With a compelling conceit, good performances and a script that fuses drama and romantic comedy, About Time promises to be heartfelt. But it doesn’t deliver.
Despite Rachel McAdams’ (Mary) brilliant performance. Much like Jessica Chastain in Zero Dark Thirty (2012), McAdams distracts from her character’s depthlessness, using facial expressions and wayward glances to express personality and emotion the script doesn’t include. She is riveting.
The rest of the cast is also good.
The blind date at which Mary (McAdams) and Tim (Domhnall Gleeson) first meet is an inspired piece of filmmaking that uses darkness to express sweetness and romantic energy.
The montage in a subway station is equally strong.
Tim’s relationship with his father (Bill Nighy) is well developed.
But About Time remains more flawed than good. First, the film doesn’t define rules for time travel. For example, Tim travels back, at one point, to help his friend, Harry (Tom Hollander), but in so doing erases his first meeting with Mary. Upon realizing as much, Tim cannot return to the moments before he met Mary, thereby leaving Harry unhelped, but also reliving his memorable first date. Why not? There could be myriad explanations, but the movie doesn’t offer any, a trend that continues throughout; time travel can be used or not used however the plot demands, often in whatever way most manipulates the viewer’s emotion.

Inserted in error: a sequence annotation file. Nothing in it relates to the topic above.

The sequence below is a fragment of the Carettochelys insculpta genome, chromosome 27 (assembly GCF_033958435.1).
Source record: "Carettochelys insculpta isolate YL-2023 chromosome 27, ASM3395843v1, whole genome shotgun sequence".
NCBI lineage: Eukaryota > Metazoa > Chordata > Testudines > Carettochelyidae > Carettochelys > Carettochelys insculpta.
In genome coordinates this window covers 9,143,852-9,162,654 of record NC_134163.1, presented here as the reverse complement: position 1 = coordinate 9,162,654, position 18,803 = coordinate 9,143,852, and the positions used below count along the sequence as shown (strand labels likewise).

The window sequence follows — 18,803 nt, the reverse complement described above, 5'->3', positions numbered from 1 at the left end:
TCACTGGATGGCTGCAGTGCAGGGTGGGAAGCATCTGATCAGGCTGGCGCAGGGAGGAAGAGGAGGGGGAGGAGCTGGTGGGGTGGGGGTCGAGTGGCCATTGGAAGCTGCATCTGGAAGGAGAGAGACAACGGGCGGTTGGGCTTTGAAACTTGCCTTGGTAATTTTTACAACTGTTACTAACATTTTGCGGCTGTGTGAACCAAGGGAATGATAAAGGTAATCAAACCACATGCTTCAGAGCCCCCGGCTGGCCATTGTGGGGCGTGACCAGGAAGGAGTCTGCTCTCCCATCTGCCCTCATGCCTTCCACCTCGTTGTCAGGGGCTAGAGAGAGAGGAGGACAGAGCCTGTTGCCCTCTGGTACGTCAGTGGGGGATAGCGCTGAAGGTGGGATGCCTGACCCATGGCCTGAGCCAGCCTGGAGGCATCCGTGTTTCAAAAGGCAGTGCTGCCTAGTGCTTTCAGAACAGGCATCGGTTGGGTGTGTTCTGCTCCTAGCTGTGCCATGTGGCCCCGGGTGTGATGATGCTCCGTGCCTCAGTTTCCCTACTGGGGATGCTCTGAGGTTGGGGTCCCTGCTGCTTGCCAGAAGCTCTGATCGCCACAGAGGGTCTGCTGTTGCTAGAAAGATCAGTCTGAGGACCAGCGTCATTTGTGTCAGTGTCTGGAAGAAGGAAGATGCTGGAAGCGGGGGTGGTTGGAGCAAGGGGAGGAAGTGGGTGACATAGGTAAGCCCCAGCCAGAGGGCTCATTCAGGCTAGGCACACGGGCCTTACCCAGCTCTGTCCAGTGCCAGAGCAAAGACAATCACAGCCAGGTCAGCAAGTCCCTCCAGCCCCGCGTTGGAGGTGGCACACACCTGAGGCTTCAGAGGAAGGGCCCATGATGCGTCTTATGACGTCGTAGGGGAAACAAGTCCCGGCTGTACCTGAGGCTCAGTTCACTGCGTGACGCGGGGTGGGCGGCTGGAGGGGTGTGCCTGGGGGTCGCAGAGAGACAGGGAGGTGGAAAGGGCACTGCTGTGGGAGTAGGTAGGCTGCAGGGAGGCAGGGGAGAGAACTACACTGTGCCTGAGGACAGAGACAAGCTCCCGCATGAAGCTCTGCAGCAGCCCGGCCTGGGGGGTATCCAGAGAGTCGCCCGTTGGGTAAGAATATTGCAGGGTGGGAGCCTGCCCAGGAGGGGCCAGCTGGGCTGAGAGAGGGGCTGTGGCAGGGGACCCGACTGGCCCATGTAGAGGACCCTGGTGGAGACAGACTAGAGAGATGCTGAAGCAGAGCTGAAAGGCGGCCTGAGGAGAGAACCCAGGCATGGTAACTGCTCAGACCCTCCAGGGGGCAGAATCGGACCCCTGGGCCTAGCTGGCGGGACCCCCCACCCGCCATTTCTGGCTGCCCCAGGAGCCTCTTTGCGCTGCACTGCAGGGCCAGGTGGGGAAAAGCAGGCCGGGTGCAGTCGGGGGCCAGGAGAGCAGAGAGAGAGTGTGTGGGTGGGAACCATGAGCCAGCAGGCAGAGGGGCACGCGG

Moreover, the film is mostly without conflict between feature characters, a fact that makes About Time ploddingly slow and frequently uninteresting. A subplot centered on Kit-Kat’s (Lydia Wilson) relationship with her boyfriend, Jimmy (Tom Hughes) implies conflict, but rarely puts it on the screen. Ditto that for The Father’s sub-plot.
Also troubling: the fact that no one questions the morality of Tim’s (or his father’s) behavior. Our protagonist uses his gift to shamelessly manipulate women, once even sleeping with the same person three times, without her knowledge or consent. An argument about the virtues of such behavior, most likely between father and son, might have produced a compelling scene rife with character growth, but instead About Time glosses over ethical concerns.
Writer/Director Richard Curtis uses too much voice over, lazily telling what the film doesn’t show.
Finally, Curtis’ screenplay occasionally borders on sexist, most especially in an overlong scene wherein Mary prepares for an outing by indecisively trying on near a dozen outfits, only to return to the first, all the while seemingly oblivious to onlooker Tim’s growing frustration. Even if this and other scenes are not misogynistic, they are cliche-riddled, which is a problem all its own.
Given a clever premise and it’s interesting central relationship, About Time might have been a good movie. It just isn’t.